Once Marlo finally calls the night nurse service, we finally meet Tully, who is played by Mackenzie Davis (last seen in Blade Runner 2049), an unbridled lightning rod of positivity and irrelevant anecdotes, dispensing as many pointless facts as any Aaron Sorkin protagonist, who immediately shakes up Marlo’s tedious lifestyle of reality TV and poor diet choices. After just one night of work, Marlo’s entire house is cleaned, she has her first great sleep in several years and is already a different person to the one we met at the start of the picture.
To call Tully a manic pixie dream girl is fitting (it seems like her whole existence centres around being a great babysitter), but one feels that Diablo Cody has written the character in such an intentional nature, especially when juxtapositioned to the more complex, lived in character of Marlo. With Tully acting as a youthful reflection of Marlo’s faded happiness and discarded innocence, the two quickly bond throughout the recurring nights, slowly bringing out the best qualities in them both.
A Very Hipster Mary Poppins
Diablo Cody’s script shows an intense awareness of her target audience, delivering a tale that feels like a gentle hand on the shoulder for every mother out there who can relate to Marlo’s struggles. Along with Eric Steelberg’s effectively candid cinematography, she precisely portrays motherhood stripped of any melodramatic panache, detailing the life of raising a third child with prosaic accuracy.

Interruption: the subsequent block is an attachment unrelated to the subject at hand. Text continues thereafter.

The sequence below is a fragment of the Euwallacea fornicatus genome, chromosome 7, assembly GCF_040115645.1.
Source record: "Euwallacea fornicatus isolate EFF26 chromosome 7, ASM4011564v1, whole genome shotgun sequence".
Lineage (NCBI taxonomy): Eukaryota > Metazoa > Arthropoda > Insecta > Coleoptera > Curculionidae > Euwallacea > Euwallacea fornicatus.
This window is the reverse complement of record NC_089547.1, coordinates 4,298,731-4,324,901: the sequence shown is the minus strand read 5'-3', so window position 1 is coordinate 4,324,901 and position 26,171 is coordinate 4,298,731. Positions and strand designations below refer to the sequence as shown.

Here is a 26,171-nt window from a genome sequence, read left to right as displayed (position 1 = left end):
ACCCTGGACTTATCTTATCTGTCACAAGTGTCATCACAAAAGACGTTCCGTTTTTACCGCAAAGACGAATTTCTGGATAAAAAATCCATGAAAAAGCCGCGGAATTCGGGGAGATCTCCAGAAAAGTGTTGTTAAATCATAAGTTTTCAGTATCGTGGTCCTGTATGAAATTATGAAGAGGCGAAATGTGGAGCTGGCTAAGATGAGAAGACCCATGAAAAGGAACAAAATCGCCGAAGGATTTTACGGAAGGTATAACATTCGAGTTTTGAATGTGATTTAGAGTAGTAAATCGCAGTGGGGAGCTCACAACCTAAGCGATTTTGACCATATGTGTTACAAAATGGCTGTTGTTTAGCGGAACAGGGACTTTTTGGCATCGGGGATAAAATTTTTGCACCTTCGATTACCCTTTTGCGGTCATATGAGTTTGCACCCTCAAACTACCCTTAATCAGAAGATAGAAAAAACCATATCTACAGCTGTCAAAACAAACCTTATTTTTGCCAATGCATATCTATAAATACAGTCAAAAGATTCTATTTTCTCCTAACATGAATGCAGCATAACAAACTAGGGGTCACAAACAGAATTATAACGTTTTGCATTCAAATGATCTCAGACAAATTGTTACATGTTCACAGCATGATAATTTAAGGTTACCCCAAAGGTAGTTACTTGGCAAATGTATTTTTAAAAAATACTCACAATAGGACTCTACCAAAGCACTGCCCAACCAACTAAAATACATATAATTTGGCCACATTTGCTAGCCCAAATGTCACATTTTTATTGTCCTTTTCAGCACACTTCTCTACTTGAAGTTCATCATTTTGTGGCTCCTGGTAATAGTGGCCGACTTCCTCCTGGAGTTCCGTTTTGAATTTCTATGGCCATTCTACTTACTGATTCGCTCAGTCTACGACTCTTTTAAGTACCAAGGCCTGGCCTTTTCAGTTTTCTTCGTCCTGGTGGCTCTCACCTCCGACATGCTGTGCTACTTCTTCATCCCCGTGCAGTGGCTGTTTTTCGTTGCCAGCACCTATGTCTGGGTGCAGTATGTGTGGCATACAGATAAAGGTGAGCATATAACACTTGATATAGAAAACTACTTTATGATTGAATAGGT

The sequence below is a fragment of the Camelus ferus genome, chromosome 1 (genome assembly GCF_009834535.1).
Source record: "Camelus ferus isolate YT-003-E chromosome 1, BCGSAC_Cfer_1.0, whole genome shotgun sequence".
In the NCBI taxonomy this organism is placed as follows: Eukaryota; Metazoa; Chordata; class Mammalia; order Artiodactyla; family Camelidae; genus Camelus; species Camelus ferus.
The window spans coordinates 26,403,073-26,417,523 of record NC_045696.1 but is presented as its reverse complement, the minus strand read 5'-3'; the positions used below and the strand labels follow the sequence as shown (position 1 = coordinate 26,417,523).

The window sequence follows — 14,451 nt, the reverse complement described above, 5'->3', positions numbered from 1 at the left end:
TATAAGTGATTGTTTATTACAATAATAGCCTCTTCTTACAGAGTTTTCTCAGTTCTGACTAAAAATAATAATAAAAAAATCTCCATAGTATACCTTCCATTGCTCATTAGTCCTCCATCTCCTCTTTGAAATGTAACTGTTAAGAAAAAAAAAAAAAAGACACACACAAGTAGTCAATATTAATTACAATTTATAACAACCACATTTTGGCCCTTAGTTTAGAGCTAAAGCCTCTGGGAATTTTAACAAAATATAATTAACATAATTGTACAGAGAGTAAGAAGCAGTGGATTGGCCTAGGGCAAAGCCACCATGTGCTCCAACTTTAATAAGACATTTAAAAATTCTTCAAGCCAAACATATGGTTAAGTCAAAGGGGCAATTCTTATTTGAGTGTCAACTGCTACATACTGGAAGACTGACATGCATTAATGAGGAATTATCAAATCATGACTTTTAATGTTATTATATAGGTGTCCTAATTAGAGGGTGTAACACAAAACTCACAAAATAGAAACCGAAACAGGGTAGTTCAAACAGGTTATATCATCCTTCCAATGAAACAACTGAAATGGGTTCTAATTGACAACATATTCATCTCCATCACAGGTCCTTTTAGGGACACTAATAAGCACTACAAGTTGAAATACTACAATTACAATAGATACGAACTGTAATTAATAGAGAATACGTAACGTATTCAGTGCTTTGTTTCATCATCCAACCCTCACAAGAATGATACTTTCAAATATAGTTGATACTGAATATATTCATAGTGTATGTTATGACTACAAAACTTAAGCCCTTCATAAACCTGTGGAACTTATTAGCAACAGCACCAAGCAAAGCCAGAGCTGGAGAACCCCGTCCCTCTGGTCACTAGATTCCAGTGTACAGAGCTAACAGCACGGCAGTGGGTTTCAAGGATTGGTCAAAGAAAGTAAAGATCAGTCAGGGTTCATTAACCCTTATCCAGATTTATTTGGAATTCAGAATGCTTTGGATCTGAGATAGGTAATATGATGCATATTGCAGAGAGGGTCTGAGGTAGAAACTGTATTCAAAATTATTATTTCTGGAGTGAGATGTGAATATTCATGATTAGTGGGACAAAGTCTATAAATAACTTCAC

Whether it be displaying Theron’s post-pregnancy stomach or depicting the struggles of lactation, Cody frequently mines these aspects in order to heighten the grounded realism, and give a relatable, likeable quality to these characters, as none of these moments are used in a pejorative sense, because they add a necessary dimension to this suburban fairy tale.
Beyond the comedic non-sequiturs and poignant commentary lies an unwavering control with Jason Reitman’s directing, a subtle control that’s quite different to his flamboyant work in Juno and Thank You for Smoking. Those disappointed by his previous efforts Labour Day and Men, Women and Children should welcome a return to form here, as he dramatically guides Charlize Theron and the perfectly cast troupe of supporting actors through a series of engagingly grounded performances.
Unfortunately, the film falters when it decides to include a very late and unnecessary third act reveal, a lazy twist that makes its thematic content a bit too literal. What should’ve ended on a graceful, sentimental note instead diverts from its pragmatic framework into some frankly silly territory, an awkward area that the film had expertly avoided for the most part.
In their third collaboration, director Jason Reitman and writer Diablo Cody have struck gold again with Tully, a funny and genuine look at modern motherhood that feels like the grown-up Juno sequel we never got (but I’m sure studios demanded). Despite my soft spot for Jennifer’s Body, its quite obvious that these two collaborators are at their best when working together, as Reitman is able to effectively translate Cody’s sarcastic but sincere prose into absorbing material.
Despite a premise that welcomes comparisons to psychological thrillers of the past (Theron humorously makes a joke about it; an unconventional stranger who inserts themselves into the ideal nuclear family), Tully is an honest look at the tireless situation of one mother, that thanks to its sincerity and universal nature, speaks for the lives of so many others.